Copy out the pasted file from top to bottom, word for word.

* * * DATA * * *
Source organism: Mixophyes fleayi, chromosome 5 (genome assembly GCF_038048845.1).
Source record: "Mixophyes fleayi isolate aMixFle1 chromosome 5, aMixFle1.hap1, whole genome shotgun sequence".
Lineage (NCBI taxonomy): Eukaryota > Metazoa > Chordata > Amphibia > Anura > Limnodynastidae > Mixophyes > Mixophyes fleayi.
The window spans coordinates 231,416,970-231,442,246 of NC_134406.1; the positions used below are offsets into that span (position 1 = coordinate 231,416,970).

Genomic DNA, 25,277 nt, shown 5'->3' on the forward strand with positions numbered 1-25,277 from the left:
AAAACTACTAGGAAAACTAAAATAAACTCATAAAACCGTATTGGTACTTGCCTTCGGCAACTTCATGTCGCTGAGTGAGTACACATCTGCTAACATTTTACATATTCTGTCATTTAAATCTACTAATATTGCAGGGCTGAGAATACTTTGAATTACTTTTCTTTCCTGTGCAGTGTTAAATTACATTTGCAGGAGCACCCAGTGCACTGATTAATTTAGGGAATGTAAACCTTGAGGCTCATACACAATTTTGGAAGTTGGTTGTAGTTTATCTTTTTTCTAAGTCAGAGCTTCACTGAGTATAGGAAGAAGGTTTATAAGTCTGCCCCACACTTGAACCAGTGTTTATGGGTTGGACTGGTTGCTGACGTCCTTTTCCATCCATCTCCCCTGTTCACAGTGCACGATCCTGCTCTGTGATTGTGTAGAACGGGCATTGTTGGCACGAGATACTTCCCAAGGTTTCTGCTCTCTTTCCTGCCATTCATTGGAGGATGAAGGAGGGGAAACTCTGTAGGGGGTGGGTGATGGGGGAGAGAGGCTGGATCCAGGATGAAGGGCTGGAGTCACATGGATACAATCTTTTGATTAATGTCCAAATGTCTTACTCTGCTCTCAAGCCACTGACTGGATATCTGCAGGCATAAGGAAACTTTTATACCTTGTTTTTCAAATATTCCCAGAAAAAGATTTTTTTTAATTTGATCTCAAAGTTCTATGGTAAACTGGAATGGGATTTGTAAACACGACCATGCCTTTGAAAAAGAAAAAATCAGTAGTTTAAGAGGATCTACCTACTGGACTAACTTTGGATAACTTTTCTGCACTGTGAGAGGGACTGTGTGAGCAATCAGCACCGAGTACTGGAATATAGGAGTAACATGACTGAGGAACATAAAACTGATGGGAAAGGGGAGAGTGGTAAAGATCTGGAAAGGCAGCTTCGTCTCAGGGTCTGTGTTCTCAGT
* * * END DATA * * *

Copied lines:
Source organism: Mixophyes fleayi, chromosome 5 (genome assembly GCF_038048845.1).
Source record: "Mixophyes fleayi isolate aMixFle1 chromosome 5, aMixFle1.hap1, whole genome shotgun sequence".
Lineage (NCBI taxonomy): Eukaryota > Metazoa > Chordata > Amphibia > Anura > Limnodynastidae > Mixophyes > Mixophyes fleayi.
The window spans coordinates 231,416,970-231,442,246 of NC_134406.1; the positions used below are offsets into that span (position 1 = coordinate 231,416,970).

Genomic DNA, 25,277 nt, shown 5'->3' on the forward strand with positions numbered 1-25,277 from the left:
AAAACTACTAGGAAAACTAAAATAAACTCATAAAACCGTATTGGTACTTGCCTTCGGCAACTTCATGTCGCTGAGTGAGTACACATCTGCTAACATTTTACATATTCTGTCATTTAAATCTACTAATATTGCAGGGCTGAGAATACTTTGAATTACTTTTCTTTCCTGTGCAGTGTTAAATTACATTTGCAGGAGCACCCAGTGCACTGATTAATTTAGGGAATGTAAACCTTGAGGCTCATACACAATTTTGGAAGTTGGTTGTAGTTTATCTTTTTTCTAAGTCAGAGCTTCACTGAGTATAGGAAGAAGGTTTATAAGTCTGCCCCACACTTGAACCAGTGTTTATGGGTTGGACTGGTTGCTGACGTCCTTTTCCATCCATCTCCCCTGTTCACAGTGCACGATCCTGCTCTGTGATTGTGTAGAACGGGCATTGTTGGCACGAGATACTTCCCAAGGTTTCTGCTCTCTTTCCTGCCATTCATTGGAGGATGAAGGAGGGGAAACTCTGTAGGGGGTGGGTGATGGGGGAGAGAGGCTGGATCCAGGATGAAGGGCTGGAGTCACATGGATACAATCTTTTGATTAATGTCCAAATGTCTTACTCTGCTCTCAAGCCACTGACTGGATATCTGCAGGCATAAGGAAACTTTTATACCTTGTTTTTCAAATATTCCCAGAAAAAGATTTTTTTTAATTTGATCTCAAAGTTCTATGGTAAACTGGAATGGGATTTGTAAACACGACCATGCCTTTGAAAAAGAAAAAATCAGTAGTTTAAGAGGATCTACCTACTGGACTAACTTTGGATAACTTTTCTGCACTGTGAGAGGGACTGTGTGAGCAATCAGCACCGAGTACTGGAATATAGGAGTAACATGACTGAGGAACATAAAACTGATGGGAAAGGGGAGAGTGGTAAAGATCTGGAAAGGCAGCTTCGTCTCAGGGTCTGTGTTCTCAGT